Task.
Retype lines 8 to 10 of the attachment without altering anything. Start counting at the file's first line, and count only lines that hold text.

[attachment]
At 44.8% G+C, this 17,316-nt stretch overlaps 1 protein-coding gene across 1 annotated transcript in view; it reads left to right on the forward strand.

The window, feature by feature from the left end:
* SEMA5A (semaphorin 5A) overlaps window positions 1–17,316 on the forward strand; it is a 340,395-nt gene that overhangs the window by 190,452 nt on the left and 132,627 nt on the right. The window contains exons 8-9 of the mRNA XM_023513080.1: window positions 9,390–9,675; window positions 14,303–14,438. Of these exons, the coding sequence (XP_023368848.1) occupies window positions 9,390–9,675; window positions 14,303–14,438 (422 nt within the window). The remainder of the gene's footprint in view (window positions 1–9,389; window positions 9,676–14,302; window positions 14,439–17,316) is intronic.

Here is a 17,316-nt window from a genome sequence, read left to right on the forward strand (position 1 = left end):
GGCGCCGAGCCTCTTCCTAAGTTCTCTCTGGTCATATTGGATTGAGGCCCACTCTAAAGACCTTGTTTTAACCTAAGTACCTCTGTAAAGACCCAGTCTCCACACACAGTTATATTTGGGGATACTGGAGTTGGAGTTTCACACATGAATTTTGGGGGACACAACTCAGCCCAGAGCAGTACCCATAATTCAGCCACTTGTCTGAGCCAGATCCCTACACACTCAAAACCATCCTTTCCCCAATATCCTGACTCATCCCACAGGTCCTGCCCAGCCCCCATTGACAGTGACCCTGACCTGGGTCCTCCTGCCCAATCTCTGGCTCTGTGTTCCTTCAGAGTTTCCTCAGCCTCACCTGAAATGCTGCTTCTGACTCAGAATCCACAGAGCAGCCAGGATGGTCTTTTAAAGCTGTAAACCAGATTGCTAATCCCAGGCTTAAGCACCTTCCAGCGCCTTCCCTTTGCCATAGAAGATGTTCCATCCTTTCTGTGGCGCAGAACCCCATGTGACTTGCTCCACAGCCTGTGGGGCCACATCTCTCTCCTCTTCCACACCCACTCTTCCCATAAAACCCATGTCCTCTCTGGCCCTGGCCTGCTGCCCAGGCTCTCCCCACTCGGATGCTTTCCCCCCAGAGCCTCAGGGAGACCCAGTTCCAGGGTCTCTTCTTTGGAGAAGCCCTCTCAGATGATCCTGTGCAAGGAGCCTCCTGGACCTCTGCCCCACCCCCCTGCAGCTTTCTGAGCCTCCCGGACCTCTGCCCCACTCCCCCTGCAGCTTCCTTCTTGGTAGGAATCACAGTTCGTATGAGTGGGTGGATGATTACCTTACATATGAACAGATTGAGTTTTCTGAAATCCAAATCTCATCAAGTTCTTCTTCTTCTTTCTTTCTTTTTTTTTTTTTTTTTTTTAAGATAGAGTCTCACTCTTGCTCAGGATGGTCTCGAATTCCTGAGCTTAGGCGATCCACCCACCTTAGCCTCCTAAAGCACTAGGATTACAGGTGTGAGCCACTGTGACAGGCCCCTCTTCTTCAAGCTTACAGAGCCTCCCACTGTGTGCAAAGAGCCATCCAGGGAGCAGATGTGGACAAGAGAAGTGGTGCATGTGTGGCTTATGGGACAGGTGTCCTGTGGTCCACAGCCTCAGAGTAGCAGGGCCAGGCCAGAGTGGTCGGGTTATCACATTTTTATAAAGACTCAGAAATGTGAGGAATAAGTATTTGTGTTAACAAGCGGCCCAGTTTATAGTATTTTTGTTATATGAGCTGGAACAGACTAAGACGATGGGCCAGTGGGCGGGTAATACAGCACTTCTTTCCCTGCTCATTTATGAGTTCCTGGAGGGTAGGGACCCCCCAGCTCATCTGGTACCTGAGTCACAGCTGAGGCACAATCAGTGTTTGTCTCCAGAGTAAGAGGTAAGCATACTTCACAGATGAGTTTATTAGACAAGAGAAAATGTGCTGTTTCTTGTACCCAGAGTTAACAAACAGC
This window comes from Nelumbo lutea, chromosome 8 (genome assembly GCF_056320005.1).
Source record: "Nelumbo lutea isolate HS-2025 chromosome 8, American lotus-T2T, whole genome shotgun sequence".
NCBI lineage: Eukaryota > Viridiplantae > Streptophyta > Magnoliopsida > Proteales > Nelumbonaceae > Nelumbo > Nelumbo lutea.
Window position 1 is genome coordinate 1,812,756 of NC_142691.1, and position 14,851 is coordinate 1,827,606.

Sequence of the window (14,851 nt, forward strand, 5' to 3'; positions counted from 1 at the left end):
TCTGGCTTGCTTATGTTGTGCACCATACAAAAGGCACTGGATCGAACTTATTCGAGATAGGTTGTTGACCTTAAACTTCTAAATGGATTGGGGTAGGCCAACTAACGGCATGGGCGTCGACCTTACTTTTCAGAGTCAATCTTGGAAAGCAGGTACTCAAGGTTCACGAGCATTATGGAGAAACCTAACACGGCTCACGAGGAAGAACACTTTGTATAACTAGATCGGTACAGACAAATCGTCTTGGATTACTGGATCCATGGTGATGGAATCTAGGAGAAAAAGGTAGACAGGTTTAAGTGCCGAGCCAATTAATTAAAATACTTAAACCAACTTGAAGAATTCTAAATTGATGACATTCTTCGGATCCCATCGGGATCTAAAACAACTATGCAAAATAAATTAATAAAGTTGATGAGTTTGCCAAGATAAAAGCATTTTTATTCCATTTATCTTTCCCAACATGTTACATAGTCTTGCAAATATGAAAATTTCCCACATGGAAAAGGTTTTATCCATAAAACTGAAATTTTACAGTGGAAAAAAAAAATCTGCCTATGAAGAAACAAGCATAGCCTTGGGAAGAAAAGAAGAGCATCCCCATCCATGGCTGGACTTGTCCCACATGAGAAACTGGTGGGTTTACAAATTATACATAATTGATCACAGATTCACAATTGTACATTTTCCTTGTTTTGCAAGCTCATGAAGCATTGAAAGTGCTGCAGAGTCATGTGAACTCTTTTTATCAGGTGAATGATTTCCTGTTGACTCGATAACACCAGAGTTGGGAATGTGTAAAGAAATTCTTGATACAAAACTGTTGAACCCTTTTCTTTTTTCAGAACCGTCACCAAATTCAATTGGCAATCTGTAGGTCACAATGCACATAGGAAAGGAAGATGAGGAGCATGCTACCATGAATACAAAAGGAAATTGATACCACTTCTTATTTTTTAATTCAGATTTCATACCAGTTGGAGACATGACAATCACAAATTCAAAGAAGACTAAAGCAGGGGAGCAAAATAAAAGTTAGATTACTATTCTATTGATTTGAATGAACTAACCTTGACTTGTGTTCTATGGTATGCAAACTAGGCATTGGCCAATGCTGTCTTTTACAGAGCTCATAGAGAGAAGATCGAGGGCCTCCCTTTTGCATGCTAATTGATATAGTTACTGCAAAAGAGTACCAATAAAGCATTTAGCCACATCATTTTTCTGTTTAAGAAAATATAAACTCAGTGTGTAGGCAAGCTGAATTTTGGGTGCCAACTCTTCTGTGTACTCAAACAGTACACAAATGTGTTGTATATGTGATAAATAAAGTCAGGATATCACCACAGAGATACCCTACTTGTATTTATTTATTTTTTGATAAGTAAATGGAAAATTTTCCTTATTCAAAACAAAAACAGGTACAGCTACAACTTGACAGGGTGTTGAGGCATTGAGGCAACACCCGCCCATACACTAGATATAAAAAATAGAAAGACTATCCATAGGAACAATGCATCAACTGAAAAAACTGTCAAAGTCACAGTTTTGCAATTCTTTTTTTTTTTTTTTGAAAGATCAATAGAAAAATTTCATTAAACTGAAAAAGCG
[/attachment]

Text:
NCBI lineage: Eukaryota > Viridiplantae > Streptophyta > Magnoliopsida > Proteales > Nelumbonaceae > Nelumbo > Nelumbo lutea.
Window position 1 is genome coordinate 1,812,756 of NC_142691.1, and position 14,851 is coordinate 1,827,606.

Sequence of the window (14,851 nt, forward strand, 5' to 3'; positions counted from 1 at the left end):